Staging a comeback is all the rage in TV these days, just ask Valerie Cherish. HBO is bringing back The Comeback, starring Lisa Kudrow as fame-hungry actress Valerie Cherish, nine years after it shelved the comedy. Whether viewers think The Comeback's comeback is a triumphant one remains to be seen (although we've seen some episodes and can attest it's amazing), the comedy is far from the only show to be picked up off the shelf and dusted off for a new lease on life.
Be it fan outcry, strong DVD sales, overseas success or a studio willing to cut costs, shows have been coming back for years now. Some were hugely successful, like Family Guy, which was canceled in 2003 and brought back two years later and has been going strong ever since. Others, like All My Children and One Life to Live's move to the Internet, were not. Some took on new forms, like Veronica Mars on the big screen and in books, while others changed with the times, like Girl Meets World. Which is your favorite? Vote in the polls below and tell us!
**Note: This does not include shows that were canceled and moved to another network the following season. Nor does it include The Comeback, which returns Nov. 9, Twin Peaks' 2016 revival and Community, which does not have a premiere date yet.
Arrested Development (original run 2003-2006 on Fox, Netflix revival in May 2013)
The Emmy-winning comedy is the definition of a cult hit. After years of rumors Netflix assembled the Bluth family for another round of episodes. Reviews were mixed, but fans are still clamoring for more and there's talk of a new season and/or a flick at Netflix.
Futurama (original run from 1999-2003 on Fox, Comedy Central revived the series in 2008 before axing it once again in 2013)
The adventures of Fry, Leela, Bender and the gang came to a halt in 2003 after a variety of schedule changes. Comedy Central acquired the rights in 2005 and four feature-length films would be released and then split into episodes. Subsequent seasons followed until 2013.
Family Guy (original run from 1999-2003 on Fox before revival in 2005)
Peter Griffin and Co. were enjoyed by a hearty audience when the show first premiered, but rough timeslots caused a serious decline in audience. Strong DVD sales and reruns on Cartoon Network's Adult Swim led to Family Guy's revival and it's been a staple of Fox's Sunday night ever since.
Veronica Mars (original run 2004-2007 on UPN/The CW, revived as a film in 2014)
If you're a TV fan, you know the story of Veronica Mars very well. A bright spot on the struggling UPN, VMars was saved from cancellation by fans on several occasions. It survived the big UPN/The WB merge, but only lasted one season on the CW. A hail mary pass that saw Veronica Mars become an FBI agent in a pilot presentation was attempted and ultimately fumbled. But thanks to a Kickstarter campaign that broke records, Veronica Mars found new life on the big screen in 2004, 10 years after it first premiered. The adventures of the sassy sleuth continue in a book series from creator Rob Thomas.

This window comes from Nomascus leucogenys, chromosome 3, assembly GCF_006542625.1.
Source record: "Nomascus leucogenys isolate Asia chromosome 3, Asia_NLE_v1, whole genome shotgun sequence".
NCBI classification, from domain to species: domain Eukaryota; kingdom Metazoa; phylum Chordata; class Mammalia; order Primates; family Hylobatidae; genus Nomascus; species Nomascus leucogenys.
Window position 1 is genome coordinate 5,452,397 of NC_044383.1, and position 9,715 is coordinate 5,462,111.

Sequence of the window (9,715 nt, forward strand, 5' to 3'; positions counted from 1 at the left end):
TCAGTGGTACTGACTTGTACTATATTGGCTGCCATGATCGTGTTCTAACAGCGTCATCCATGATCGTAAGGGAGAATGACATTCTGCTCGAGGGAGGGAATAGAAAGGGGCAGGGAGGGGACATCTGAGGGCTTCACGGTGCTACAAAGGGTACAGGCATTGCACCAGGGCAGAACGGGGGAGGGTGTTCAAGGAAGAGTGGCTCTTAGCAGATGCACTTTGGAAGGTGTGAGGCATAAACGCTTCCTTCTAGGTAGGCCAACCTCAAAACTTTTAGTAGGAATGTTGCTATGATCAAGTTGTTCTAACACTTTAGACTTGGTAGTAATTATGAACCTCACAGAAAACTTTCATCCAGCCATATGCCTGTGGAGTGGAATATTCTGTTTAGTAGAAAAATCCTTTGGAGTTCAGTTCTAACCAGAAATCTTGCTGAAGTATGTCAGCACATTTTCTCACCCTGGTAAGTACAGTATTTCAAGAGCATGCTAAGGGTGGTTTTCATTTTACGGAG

Jericho (originally ran 2006-2007 on CBS, revived in 2008)
Fan outcry, at the time one of the biggest movements to ever save a show, saved this Skeet Ulrich drama from cancellation and the Eye Network gave it another (albeit) short season in 2008. Ratings weren't great and Jericho was canceled once again.
Firefly (original run on Fox in 2002 with unaired episodes airing in 2003 overseas, revived for the big screen with Serenity in 2005)
Brilliant, but canceled. The Joss Whedon-created series lasted only a year and suffered from much meddling. Whedon got a chance to revisit the characters in 2005 with the feature film Serenity, but the revival was met with a disappointing box office.
24 (original run 2001-2010 on Fox, revived as 24: Live Another Day in 2014)
Jack Bauer had eight harrowing days on Fox before finally getting the rest he so deserved. But duty called once again after a planned movie failed to take shape and Kiefer Sutherland was on the job once again in 2014 with a limited series on Fox.
The Killing (original run 2011-2012 on AMC, revived in 2013 and then canceled again before Netlfix revived it for a fourth and final season in 2014)
Remember when you watched the first season of The Killing only to discover that you won't learn who killed Rosie Larsen until season two?! Well, that pissed off viewers and its ratings declined. It was canceled by AMC…and then revived by AMC…only to be canceled again after its third season. But then Netflix swooped in and gave the unkillable The Killing a fourth and final season.
All My Children (original run 1970-2011 on ABC, revived in 2013 by Prospect Park) & One Life to Live (1968-2012, revived in 2013 by Prospect Park)
ABC said goodbye to its two long-running soap operas in a game-changing move that upset legions of viewers. Shortly after, Prospect Park came in and licensed the two shows. Two years of hiccups later and the soaps were back to life…briefly. Low ratings, problems with various unions and lawsuits basically made the 2013 season finales the series finales.
DISNEY CHANNEL/Bob D'Amico
Girl Meets World (Boy Meets World originally ran from 1993-2000 on ABC, Disney revived the brand in 2014)
Part of the beloved TGIF lineup, Boy Meets World lasted seven seasons and followed Cory Matthews (Ben Savage) through middle school and college. In 2013, Disney Channel announced it would revive the brand with Cory and Topanga (Danielle Fishel) taking on parental roles and the show would follow their daughter, Riley (Rowan Blanchard).